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1.10 Processes

When Linux is running, many activities are happening at the same time. These activities are called processes. Usually, the kernel has many processes running, and each user logged in will also have several processes running. For example, you might wish to run a C program that takes a long time to finish. It's possible in Linux to run your program in the background, while freeing up the prompt in your shell to get on with some other work (like analysing your data). So, in Linux, several programs can run at once, and each process can run at a different priority level. In this example, you might wish to give the C program a lower priority than your data analysis program.

1. Jobs: background and foreground

All shells under Linux have this capability, it is called job control, and it lets the user switch back and forth between processes, putting processes into the background, suspending processes, killing processes and changing the priority at which any of these processes are handled.

When ever you launch a new process by typing a command in your shell, you can automatically put this process into the background by appending your command with a & .

Of all jobs running at one time, at most one job is the foreground job. All other jobs will be suspended jobs or background jobs. The foreground job ties up the shell prompt - so if you want access to your shell in this instance, this foreground job must be put into the background. To do this you must first suspend the forground job, tying CtrlZ in your shell (you don't need to hit return).

You can always find out what jobs you have launched and are running in the current shell by typing the command jobs . Again, an example may help.


Let's say the user phillipa types jobs at the prompt. She is running 3 processes in this directory. One is called emacs (an editor), one is called xmakemol, and another is called xmgrace (she has suspended this job). The output of jobs is as follows;
 [1]  - 21682 Running                       emacs carts2hexfrac.f 
 [2]    24410 Running                       xmakemol -f
 [3]  + 25174 Suspended                     xmgrace 
The first entry in each line gives the job number. The second entry gives an indication of the most recently stopped (or started) job - in other words, the current job. The current job is signified by a + . Also indicated in this column is the previous job (the one that was current before the current job was started/stopped. The previous job is signified by a - .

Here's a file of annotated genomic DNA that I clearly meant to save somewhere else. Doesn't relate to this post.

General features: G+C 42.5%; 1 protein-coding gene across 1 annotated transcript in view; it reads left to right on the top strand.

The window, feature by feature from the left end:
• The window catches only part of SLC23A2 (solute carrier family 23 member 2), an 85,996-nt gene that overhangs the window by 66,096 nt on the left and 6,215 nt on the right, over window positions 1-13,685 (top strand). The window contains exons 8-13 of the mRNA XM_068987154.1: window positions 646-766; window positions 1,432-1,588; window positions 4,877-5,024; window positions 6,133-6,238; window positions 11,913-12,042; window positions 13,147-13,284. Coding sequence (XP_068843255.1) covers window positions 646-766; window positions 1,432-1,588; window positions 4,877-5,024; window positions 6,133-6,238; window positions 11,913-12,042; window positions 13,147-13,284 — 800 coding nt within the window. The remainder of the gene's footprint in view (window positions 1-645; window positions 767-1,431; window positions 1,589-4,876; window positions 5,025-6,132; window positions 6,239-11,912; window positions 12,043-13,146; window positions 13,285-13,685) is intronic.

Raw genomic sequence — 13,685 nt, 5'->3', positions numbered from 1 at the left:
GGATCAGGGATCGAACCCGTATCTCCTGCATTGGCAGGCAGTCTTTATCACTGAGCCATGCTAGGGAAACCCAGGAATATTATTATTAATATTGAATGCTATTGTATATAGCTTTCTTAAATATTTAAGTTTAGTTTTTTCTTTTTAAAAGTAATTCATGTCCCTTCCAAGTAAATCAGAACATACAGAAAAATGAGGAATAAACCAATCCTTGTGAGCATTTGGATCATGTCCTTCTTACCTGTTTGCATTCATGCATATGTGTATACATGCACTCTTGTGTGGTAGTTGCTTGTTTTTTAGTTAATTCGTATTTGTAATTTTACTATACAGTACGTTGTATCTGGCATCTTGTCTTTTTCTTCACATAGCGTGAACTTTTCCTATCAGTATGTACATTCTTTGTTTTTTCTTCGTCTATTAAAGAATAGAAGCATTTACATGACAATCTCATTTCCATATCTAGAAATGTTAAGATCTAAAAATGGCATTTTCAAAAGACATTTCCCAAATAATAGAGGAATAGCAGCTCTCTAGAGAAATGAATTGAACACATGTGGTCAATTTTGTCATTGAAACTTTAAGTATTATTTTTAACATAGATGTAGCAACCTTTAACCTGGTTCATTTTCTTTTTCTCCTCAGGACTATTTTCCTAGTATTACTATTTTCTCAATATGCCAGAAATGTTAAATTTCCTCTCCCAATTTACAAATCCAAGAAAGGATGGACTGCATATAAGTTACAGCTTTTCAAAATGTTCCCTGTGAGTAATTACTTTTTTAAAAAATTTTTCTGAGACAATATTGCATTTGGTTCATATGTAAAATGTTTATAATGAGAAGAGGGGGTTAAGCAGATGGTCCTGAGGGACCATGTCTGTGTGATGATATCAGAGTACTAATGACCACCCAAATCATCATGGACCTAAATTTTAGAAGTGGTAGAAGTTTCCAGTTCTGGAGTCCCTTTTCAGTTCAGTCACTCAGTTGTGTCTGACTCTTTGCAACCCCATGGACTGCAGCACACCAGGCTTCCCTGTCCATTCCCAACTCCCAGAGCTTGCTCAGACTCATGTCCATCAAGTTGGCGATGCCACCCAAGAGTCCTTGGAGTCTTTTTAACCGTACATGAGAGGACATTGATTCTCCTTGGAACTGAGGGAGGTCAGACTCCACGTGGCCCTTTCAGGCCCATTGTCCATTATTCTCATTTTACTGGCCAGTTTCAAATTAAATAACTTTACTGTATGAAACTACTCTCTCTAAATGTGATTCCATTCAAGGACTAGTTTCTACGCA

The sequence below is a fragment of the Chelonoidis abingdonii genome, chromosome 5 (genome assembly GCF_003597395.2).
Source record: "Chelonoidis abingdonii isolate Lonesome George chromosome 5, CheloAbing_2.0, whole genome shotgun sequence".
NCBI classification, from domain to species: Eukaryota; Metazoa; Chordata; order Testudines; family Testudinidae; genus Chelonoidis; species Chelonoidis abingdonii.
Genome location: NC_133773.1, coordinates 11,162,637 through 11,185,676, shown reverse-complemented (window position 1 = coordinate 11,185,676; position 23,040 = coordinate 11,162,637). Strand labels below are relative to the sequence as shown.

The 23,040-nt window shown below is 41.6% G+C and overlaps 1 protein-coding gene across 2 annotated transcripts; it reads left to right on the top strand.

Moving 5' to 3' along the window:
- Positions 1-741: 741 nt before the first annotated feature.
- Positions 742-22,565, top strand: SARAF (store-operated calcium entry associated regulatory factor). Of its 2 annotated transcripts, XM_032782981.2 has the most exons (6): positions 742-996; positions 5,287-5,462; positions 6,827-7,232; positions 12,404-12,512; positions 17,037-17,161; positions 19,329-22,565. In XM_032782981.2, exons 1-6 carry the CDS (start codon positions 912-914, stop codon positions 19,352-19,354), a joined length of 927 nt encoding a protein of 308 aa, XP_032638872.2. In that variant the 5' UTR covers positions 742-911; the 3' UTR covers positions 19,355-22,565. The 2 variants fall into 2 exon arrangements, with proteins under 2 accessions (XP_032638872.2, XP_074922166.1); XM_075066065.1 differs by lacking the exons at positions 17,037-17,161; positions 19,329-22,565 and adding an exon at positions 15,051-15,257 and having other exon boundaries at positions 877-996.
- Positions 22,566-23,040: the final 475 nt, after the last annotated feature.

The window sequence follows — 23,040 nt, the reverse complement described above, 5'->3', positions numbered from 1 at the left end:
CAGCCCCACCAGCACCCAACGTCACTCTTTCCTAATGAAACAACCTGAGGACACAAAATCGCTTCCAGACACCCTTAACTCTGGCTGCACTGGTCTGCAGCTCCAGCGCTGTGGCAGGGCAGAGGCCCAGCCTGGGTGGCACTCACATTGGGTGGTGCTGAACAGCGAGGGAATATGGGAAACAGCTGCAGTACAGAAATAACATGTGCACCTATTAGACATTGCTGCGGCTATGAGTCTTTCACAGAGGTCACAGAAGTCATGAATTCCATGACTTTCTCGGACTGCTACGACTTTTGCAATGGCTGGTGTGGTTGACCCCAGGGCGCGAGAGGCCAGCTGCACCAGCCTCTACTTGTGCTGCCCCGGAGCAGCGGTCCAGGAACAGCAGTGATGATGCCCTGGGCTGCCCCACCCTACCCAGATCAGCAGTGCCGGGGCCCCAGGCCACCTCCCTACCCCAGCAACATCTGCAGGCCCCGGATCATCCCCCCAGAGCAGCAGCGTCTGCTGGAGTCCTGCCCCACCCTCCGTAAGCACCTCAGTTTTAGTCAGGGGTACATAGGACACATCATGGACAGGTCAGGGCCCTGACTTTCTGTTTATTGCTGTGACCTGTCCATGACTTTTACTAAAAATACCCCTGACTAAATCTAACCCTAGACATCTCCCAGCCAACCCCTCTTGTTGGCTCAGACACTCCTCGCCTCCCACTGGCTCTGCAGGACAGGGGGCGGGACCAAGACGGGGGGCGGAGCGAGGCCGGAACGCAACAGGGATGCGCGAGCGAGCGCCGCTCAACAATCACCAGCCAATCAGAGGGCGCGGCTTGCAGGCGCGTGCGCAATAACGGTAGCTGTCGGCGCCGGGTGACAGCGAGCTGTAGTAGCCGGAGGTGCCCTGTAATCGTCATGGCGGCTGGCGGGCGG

The third column gives the status of each job. In this case you can see that two are running and one is suspended. A suspended job will stay in this state until it is restarted or killed.
The final entry on each line gives the actual process.  

There are several Linux commands regarding jobs, so you need a way to refer to each job. This can be done by referring to the job number, symbollically given as %n for job number n. You can also refer to the current job with just % .

We've already seen an example of moving the foreground job to the background. You can also move a background job to the foreground by typing fg %n (where n is a number). You can also cause any suspended job (of which there might be several) to execute in the background by typing bg %n (where n is a number).

You can kill any job (so it will cease to exist as a process) by typing kill %n (where n is a number). The kill command comes with plenty of options - you'll find out more later.

Putting it into Practice:

Part I Suppose you'd like to start a program called emacs from your shell. You'd also like to put this job into the background. You can then run this job from the prompt by typing
 emacs & 
After you hit return, a window should pop up, and you should have control of your shell prompt as normal.
Now, check what processes you have active at the moment by typing jobs . Note the job number of your emacs process.
You should now kill your emacs process by entering kill %n (where n is your job number). The emacs window should vanish.
Part II Try launching emacs from your shell again, this time without the ampersand (no & at the end ).
The emacs window will again pop up, but this time you will not have control of the shell prompt, since emacs is now running as a foreground job.
You can always kill a foreground process by typing Ctrl C. Or, you can background this process by the usual route of suspending (Ctrl Z followed by bg).

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2. Finding the process id

Linux assigns each process an identification number called a process id (PID) when the process is created. There are several ways for a user to determine a PID for a given process.